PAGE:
Tag Archives: Venezuela


The political right has monopolised the conversation about Venezuela in print and on TV. Its case is well rehearsed and follows the party line of the United States that President Maduro is a cruel illegitimate dictator and his corrupt government has mismanaged the economy to sink the country into a humanitarian disaster. The left has countered this by defending the gains of the Chavista revolution and attributes the current situation to the steep fall of oil prices and the US sanctions.

This confrontation was well captured by Andrew Neil’s This Week political review when Ken Livingstone valiantly defended the gains of the Chavez revolution whilst Andrew Neil put the opposite case with the assistance of Alan Johnson and Esther McVey.  Regrettably Ken Livingstone was rinsed by Neil because he could not answer how the sanctions had affected Venezuela or which sanctions were imposed when, whereas Neil with his selective briefing notes pointed out the oil sanctions were recent and reinforced the US line on mismanagement by the Maduro government. Kenan Malik in The Observer  castigated Livingstone for ‘bullshitting’. This was instructive to those on the left – if we are going to defend Venezuela, then we need to be armed with facts and be well briefed.

The starkest glimpse of US sanctions policy is Eisenhower’s memorandum in the 1960s, that stated “a line of action which, while as adroit and inconspicuous as possible, makes the greatest inroads in denying money and supplies to Cuba, to decrease monetary and real wages, to bring about hunger, desperation and overthrow of government.”

Over the last four decades, with the micro-electronics revolution, the world economy has become more integrated. With the dollar as a reserve currency and a monopoly over the world financial system through bank credit and clearance, the US is the nerve centre of monetary power in global commerce. Jack Lew, the  the former Treasury Secretary during the Obama Administration, declared that “economic sanctions have become a powerful force in service of clear and coordinated foreign policy objectives—smart power for situations where diplomacy alone is insufficient, but military force is not the right response. They must remain a powerful option for decades to come.”

The legal cover for intensifying economic warfare on Venezuela began with the passage of the Venezuela Defense of Human Rights and Civil Society Act passed by  the US Congress on 18th December 2014. The Act directed the President to block assets and apply exclusion sanctions to any person, including current and former Venezuelan government officials who are involved in violating human rights, curtailing civil freedoms and hindering democracy in the country. The Act was extended further from the end of 2016 to 2019 under the Trump administration which intensified sanctions on Venezuela.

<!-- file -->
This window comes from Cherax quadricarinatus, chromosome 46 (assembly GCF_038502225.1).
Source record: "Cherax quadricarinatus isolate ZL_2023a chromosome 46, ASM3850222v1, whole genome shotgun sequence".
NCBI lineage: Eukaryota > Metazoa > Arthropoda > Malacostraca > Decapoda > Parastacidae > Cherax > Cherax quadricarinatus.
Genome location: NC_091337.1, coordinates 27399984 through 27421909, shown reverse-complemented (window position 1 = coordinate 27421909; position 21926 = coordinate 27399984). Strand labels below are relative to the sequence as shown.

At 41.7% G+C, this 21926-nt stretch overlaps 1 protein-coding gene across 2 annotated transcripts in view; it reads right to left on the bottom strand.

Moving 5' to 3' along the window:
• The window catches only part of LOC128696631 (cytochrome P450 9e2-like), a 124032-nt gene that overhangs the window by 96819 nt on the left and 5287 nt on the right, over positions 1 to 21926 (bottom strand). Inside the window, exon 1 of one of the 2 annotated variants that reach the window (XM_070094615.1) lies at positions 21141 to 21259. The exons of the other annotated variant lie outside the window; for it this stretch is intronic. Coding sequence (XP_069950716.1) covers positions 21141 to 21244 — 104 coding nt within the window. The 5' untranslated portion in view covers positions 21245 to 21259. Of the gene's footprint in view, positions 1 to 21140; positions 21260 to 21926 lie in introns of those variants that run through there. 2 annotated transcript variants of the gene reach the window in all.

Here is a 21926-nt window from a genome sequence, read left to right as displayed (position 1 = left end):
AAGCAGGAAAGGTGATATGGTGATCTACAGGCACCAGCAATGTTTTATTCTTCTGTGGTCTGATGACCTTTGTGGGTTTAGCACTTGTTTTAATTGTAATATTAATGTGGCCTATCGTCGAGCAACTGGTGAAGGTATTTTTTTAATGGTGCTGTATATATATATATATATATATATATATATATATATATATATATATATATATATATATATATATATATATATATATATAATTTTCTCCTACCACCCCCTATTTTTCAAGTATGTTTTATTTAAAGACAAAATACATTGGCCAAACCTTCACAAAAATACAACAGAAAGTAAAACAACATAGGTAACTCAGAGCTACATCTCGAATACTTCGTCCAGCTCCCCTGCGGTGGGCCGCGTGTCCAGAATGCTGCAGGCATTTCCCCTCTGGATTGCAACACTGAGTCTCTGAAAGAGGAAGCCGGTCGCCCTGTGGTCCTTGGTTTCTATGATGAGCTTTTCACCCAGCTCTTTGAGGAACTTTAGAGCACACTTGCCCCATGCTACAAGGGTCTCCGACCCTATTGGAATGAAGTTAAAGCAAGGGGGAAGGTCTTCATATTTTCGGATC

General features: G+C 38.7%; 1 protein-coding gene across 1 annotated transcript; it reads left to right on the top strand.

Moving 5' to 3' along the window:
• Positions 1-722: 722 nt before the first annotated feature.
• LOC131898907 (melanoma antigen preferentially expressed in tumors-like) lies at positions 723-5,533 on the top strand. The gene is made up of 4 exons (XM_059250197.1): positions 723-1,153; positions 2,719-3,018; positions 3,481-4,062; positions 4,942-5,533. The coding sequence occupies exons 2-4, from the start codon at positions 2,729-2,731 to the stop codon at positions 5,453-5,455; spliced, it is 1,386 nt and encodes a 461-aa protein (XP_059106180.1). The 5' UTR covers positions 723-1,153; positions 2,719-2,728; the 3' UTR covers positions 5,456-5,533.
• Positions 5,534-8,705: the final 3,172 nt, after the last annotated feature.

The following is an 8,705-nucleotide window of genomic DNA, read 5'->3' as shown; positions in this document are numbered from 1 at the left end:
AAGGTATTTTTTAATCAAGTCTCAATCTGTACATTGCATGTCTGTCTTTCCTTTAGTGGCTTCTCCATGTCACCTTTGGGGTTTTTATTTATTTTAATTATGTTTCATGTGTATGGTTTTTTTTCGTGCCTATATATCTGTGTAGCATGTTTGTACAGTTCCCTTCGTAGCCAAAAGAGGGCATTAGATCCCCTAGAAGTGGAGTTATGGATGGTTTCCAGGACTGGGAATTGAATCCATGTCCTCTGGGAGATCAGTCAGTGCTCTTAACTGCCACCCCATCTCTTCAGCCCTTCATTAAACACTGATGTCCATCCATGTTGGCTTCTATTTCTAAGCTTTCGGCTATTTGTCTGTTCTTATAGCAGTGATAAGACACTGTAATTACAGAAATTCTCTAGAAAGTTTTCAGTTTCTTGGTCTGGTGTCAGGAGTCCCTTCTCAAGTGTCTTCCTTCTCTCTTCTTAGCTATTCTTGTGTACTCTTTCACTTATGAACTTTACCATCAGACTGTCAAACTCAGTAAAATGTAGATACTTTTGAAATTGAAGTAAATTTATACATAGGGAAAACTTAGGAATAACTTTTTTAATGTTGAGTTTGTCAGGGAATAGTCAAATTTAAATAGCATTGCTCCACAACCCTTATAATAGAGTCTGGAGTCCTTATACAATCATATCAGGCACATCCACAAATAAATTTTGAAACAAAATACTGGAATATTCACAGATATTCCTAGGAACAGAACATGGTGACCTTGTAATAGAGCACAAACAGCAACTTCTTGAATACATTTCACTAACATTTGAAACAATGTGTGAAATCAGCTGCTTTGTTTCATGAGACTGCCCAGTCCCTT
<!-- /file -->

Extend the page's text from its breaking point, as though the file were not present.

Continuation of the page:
Within three months of this enactment, on March 8 2015, the Obama administration issued the new Executive Order 13692,  declaring a national emergency with respect to the unusual and extraordinary threat to the national security and foreign policy of the United States posed by Venezuela. It also empowered the Treasury Department to set in place surveillance of Venezuela’s financial transactions in the United States. Even though the executive order deceptively stated that there was no intent to target the people and the economy of Venezuela, by blocking the personal and business accounts of seven Venezuelan officials, it fired the first shots for the imposing constraints on Venezuelan individuals and businesses operating in the US financial system.

Concurrently the major financial rating agencies ranked  Venezuela as a high risk country akin to countries in armed conflicts in spite of the fact that the Venezuelan government had been making regular debt repayments. This aimed to push the country towards default by preventing debt restructuring , creating disincentives for international investments and provided a pretext for impounding Venezuelan assets.

The banks and financial institutions took their cue, and they stopped extending credit to Venezuela state and institutions. Over the following year well into 2016, Venezuela accounts were shut down by the major US banks. Banks across Europe followed suit. This diminished the capacity of Venezuela to make payments in dollars and added costs when making payments by other means. Russian firms and Chinese banks also baulked at carrying out contracts because of the pressure from the US securities and exchange commission.

The hammer blow was struck by Trump on August 25, 2017 by the issue of Executive Order 13808 which prohibited new financial dealings with the Venezuelan government and its oil company Petroleos de Venezuela, S.A. (PdVSA). In the following twelve months, there was a dramatic decline in oil production. The loss of credit prevented PdVSA from obtaining finance for investing in or maintaining the oil industry infrastructure.

Perhaps even more important was a letter of guidance issued by the Financial Crimes Enforcement Network (FinCen) on September 20, 2017, warning financial institutions that “all Venezuelan government agencies and bodies, including SOEs (State Owned Enterprises) appear vulnerable to public corruption and money laundering” and `red-flagging’ several transactions originating from Venezuela as potentially criminal. Fearing that it was too risky to participate in money laundering inadvertently, many financial institutions proceeded to close Venezuelan accounts. Venezuelan payments to creditors got stuck in the payment chain, with financial institutions refusing to process wires coming from Venezuelan public sector institutions.